The stock market has been on a tear lately. And by lately I mean the last 9 years. If you have ridden these gains for any amount of time during this bull market, it is time to consider locking in them through a strategy called Tax-Gain Harvesting.
Tax-gain harvesting is the opposite of the popular Tax-Loss Harvesting strategy that many investors are familiar with. (If you are not sure what tax-loss harvesting is, check out this great article by the Mad Fientest. It is worth the read and will help you understand this article.)
I used tax-gain harvesting at the end of 2017 to lock in $2,485 of investment gains in my taxable account. I was able to do this while paying 0% tax on those gains. I’ll explain the details soon, but first let’s take a look at what tax-gain harvesting is.
If you recall, tax-loss harvesting is when you sell investments at a loss to lower your tax bill by using those losses to offset ordinary income or capital gains.
Tax-gain harvesting is the opposite: you sell investments after they have appreciated to lock in their value and adjust their cost basis.
By selling appreciated investments and immediately repurchasing them, you have secured the gains from the price appreciation. Also, since the shares were sold at a gain, the wash sale rule does not come into effect.
Tax-savvy investors will immediately recognize that selling an investment that has appreciated in value creates a taxable event. Typically, I would suggest avoiding actions that incur extra taxes. However, there are certain scenarios where it can be an effective strategy.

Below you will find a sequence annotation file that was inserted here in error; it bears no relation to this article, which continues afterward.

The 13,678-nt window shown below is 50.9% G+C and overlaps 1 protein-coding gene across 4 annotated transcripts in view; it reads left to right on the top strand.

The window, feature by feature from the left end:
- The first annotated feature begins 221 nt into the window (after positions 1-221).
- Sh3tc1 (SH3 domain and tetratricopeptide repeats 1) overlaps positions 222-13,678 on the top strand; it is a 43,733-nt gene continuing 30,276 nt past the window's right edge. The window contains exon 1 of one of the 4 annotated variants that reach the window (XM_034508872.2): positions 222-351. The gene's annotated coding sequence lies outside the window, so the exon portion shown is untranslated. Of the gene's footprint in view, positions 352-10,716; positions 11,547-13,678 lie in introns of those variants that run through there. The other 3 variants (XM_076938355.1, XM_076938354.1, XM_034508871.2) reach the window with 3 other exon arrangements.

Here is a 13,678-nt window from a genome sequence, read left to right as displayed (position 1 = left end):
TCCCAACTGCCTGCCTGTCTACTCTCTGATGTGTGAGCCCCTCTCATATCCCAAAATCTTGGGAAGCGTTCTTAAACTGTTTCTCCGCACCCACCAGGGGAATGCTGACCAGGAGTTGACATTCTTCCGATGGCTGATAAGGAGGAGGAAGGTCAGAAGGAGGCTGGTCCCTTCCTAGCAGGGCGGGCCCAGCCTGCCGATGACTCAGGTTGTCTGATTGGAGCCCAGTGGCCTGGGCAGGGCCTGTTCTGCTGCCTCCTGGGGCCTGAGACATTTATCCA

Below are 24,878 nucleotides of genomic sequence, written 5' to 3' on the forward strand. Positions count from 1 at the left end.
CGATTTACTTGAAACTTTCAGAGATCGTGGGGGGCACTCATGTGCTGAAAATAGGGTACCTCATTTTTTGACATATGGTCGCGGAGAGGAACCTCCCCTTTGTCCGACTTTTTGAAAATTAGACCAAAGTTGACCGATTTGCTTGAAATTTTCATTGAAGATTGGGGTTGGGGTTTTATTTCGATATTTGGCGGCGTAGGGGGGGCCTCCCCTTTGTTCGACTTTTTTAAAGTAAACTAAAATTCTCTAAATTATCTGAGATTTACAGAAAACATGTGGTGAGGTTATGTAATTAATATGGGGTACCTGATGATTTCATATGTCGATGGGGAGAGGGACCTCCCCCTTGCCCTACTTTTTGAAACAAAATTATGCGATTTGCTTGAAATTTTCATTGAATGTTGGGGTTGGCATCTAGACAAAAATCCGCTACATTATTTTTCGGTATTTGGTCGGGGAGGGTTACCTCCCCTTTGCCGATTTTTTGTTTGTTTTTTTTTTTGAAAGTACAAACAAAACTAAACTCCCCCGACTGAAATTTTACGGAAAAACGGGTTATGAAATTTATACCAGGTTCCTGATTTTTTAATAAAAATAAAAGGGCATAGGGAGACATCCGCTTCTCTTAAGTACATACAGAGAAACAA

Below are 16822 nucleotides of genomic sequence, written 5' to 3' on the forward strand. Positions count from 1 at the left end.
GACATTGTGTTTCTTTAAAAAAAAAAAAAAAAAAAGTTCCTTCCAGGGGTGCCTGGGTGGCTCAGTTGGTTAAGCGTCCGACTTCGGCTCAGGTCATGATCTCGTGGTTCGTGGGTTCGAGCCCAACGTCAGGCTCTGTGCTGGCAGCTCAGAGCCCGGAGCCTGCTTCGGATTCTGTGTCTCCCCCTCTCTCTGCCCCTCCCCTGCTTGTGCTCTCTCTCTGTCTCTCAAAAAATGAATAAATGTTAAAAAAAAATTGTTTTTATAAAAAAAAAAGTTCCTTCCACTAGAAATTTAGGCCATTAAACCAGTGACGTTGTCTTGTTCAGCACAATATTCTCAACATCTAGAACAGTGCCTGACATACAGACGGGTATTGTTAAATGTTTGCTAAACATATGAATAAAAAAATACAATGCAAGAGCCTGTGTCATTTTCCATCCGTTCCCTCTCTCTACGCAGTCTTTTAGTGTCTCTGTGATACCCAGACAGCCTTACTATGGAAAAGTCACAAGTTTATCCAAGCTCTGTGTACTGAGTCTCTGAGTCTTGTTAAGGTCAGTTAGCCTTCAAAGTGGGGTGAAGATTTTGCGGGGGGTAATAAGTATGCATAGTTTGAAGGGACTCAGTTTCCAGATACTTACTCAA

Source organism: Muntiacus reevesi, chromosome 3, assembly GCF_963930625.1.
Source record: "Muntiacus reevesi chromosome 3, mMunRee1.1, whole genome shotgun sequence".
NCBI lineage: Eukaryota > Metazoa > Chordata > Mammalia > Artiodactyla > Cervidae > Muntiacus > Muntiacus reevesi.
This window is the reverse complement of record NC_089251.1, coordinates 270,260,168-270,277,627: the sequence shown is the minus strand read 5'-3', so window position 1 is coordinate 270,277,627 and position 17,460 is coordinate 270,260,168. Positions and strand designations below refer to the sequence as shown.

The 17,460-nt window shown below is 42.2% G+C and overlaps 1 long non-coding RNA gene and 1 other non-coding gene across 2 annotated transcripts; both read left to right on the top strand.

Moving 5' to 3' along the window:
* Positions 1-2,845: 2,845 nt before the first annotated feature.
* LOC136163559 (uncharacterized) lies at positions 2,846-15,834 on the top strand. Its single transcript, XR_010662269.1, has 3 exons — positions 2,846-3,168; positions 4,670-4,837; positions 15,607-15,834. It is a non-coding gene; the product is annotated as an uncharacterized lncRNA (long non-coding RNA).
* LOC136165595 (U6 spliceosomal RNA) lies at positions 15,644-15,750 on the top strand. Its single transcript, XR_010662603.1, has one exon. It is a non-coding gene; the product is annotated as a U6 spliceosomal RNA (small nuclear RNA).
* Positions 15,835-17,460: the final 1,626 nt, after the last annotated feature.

Let me explain.
Understanding Your Investment Gains
Tax-gain harvesting only works when you are selling Long-Term Capital Gains. These are considered gains on investments that have been held for longer than one year.
Any appreciation of investments held less than one year are considered Short-Term Capital Gains and are taxed at your ordinary income tax rate.
Long-term capital gains rates are different. In 2017, the long-term capital gains tax rates are based on your federal income tax bracket:
As you can see, most people will wind up paying either 0% or 15% for their long-term capital gains, with only the highest earners paying more than that.
Since this post is coming out in January 2018 and the US Congress passed the tax reform bill (known as the Tax Cuts and Jobs Act), the above table does not accurately represent the long-term capital gains tax rates that will be in effect this year and beyond. Please do not use the above table to make tax-gain harvesting decisions in 2018 or beyond.
Two Reasons to Tax-Gain Harvest
Reason #1: If you fall into the 10% or 15% tax brackets, your long term-capital gains tax is 0%. If this is you, tax-gain harvesting is a no-brainer. Just be careful that the amount of gains you sell does not push you from the 15% tax bracket to the 25% bracket.
Reason #2: Adjusting the cost basis of your investment to take advantage of tax-loss harvesting at a future date.
For example, if you had bought $10,000 of VTI (Vanguard Total Stock Market ETF) at $100 a share three years ago and the price of those shares are now $140, you have an investment gain of $4,000. By selling those shares at $140 a share and then immediately repurchasing, you have adjusted your cost basis to $140 per share versus your original cost basis of $100 per share.
By adjusting your cost basis higher, you are likely able to take advantage of tax-loss harvesting sooner than you would have at a $100 per share cost basis.
Investment losses can offset up to $3,000 a year in ordinary income or long-term capital gains. When the cost basis is adjusted up, the chance to harvest investment losses increases.